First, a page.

Navigational charts are a valuable data source for the study of morphological change in estuaries, as they provide bathymetric information of many estuaries, and span a vast period of time. Charts are suitable for studying patterns of morphological change, such as shoal and channel migration. In addition, sequential bathymetric charts or bed surveys can be used to calculate sedimentation and erosion rates. However, a number of problems arise when using these data to identify morphological change. Sources of error and uncertainty are associated with surveying techniques used, density of depth sampling points, interpolation and averaging during compilation of the chart. Large systematic errors may stem from the non-uniformity or poorly defined levels to which the depths on the charts are reduced. Errors propagate in spatiotemporal operations using such charts. Analysis of historical bathymetric charts from the Ribble estuary (north-west England) illustrates the difficulties involved in assessing morphological change in a quantitative manner. The pattern of morphological development within the Ribble estuary over the last 150 years was clear, and a significant long-term net accretional trend was found. However, temporal variations in the rate of sedimentation on a decadal scale were generally not significant [KEYWORDS: north-west England, bathymetric charts, morphology, sediment budget, error, estuaries, Ribble estuary]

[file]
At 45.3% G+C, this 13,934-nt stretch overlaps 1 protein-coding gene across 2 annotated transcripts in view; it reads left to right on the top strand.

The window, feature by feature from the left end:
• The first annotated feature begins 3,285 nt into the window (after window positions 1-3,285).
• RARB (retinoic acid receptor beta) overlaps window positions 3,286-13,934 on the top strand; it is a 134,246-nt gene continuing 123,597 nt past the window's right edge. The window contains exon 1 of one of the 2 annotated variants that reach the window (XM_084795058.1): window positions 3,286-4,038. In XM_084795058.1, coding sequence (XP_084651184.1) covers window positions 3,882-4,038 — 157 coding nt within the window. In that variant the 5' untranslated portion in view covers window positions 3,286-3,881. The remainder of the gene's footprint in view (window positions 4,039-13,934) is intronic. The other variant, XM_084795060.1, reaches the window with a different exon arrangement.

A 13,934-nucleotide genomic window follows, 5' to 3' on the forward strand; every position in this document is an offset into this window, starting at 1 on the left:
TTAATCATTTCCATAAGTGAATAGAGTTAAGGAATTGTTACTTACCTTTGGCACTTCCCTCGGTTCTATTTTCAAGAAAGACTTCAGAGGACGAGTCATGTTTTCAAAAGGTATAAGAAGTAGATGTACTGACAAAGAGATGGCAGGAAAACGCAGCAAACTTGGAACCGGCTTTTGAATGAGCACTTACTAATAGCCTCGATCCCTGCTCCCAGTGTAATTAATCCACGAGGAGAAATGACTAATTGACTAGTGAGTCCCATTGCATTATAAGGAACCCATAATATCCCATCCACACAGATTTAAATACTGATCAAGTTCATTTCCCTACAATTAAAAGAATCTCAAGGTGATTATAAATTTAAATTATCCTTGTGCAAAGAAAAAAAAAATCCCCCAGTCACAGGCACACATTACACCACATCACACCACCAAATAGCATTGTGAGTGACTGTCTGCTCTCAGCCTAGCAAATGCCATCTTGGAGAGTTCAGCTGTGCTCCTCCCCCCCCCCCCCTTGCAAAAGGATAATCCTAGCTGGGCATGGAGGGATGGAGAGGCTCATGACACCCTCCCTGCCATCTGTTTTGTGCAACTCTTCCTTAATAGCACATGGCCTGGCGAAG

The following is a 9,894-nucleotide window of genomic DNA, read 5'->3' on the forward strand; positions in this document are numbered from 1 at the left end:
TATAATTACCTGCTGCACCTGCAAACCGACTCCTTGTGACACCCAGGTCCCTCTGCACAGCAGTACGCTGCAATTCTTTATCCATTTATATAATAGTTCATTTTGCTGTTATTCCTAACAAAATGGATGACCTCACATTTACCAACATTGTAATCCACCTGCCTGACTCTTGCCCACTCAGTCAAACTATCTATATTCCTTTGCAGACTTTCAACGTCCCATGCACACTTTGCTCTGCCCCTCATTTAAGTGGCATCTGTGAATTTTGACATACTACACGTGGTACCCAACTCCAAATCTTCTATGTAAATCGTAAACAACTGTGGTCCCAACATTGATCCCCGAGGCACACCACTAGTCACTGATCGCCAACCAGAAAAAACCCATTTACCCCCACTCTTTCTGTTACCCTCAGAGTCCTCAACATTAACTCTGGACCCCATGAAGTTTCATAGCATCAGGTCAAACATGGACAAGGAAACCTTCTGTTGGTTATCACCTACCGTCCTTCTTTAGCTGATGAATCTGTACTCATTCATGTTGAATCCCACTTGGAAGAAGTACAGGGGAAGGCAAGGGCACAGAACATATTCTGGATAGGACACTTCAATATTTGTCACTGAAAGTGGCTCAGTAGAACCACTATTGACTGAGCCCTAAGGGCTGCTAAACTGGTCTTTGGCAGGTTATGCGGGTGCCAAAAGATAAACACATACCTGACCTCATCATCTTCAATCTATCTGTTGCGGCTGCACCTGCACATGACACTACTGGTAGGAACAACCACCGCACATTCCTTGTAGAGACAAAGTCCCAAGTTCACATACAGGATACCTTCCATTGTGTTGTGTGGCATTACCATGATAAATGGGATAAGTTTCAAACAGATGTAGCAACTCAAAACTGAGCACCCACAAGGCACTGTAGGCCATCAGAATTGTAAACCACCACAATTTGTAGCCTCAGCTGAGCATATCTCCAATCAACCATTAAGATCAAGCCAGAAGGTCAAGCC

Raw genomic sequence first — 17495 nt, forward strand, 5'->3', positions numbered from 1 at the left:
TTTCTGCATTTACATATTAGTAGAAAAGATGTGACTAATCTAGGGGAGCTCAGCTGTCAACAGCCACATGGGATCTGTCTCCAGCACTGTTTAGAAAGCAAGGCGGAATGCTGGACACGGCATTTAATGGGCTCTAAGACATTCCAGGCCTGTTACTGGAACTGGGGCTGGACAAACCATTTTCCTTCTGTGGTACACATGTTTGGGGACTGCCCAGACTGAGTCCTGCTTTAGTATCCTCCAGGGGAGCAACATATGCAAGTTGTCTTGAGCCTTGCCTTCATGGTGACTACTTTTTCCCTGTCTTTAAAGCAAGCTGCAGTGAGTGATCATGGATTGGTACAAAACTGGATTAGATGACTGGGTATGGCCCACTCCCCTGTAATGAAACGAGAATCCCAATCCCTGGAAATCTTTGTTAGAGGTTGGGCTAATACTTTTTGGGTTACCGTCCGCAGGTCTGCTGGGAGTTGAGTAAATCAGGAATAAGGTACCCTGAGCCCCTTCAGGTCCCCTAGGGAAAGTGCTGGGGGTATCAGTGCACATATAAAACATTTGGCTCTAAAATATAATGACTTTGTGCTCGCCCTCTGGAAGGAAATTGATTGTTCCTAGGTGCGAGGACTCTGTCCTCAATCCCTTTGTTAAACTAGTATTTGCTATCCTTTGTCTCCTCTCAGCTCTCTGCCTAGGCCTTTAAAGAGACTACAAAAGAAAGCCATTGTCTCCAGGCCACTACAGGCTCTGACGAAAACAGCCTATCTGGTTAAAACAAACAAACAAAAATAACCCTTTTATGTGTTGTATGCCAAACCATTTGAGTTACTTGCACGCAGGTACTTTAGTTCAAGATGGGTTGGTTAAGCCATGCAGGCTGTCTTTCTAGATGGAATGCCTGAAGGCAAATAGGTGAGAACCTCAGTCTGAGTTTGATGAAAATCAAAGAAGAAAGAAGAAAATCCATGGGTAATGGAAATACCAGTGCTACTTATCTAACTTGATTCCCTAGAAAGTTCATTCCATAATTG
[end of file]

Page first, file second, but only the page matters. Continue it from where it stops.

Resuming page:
Original languageEnglish
JournalGeographical Journal
Journal publication date2003

ID: 136949